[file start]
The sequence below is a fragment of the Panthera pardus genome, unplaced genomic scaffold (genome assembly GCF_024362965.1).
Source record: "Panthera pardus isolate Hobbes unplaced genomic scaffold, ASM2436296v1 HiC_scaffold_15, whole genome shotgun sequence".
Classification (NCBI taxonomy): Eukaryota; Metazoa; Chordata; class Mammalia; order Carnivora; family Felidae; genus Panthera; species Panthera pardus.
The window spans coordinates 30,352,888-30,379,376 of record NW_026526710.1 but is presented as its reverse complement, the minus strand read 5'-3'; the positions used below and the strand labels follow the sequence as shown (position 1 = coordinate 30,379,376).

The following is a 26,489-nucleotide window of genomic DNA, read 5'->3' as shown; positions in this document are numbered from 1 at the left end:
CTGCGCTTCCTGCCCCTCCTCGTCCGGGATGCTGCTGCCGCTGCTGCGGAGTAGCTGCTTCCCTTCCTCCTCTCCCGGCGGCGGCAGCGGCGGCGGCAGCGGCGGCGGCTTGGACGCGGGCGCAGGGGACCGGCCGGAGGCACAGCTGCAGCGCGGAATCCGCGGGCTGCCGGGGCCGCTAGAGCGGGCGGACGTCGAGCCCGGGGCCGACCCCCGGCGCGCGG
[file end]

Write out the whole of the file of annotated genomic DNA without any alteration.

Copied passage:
The sequence below is a fragment of the Panthera pardus genome, unplaced genomic scaffold (genome assembly GCF_024362965.1).
Source record: "Panthera pardus isolate Hobbes unplaced genomic scaffold, ASM2436296v1 HiC_scaffold_15, whole genome shotgun sequence".
Classification (NCBI taxonomy): Eukaryota; Metazoa; Chordata; class Mammalia; order Carnivora; family Felidae; genus Panthera; species Panthera pardus.
The window spans coordinates 30,352,888-30,379,376 of record NW_026526710.1 but is presented as its reverse complement, the minus strand read 5'-3'; the positions used below and the strand labels follow the sequence as shown (position 1 = coordinate 30,379,376).

The following is a 26,489-nucleotide window of genomic DNA, read 5'->3' as shown; positions in this document are numbered from 1 at the left end:
CTGCGCTTCCTGCCCCTCCTCGTCCGGGATGCTGCTGCCGCTGCTGCGGAGTAGCTGCTTCCCTTCCTCCTCTCCCGGCGGCGGCAGCGGCGGCGGCAGCGGCGGCGGCTTGGACGCGGGCGCAGGGGACCGGCCGGAGGCACAGCTGCAGCGCGGAATCCGCGGGCTGCCGGGGCCGCTAGAGCGGGCGGACGTCGAGCCCGGGGCCGACCCCCGGCGCGCGG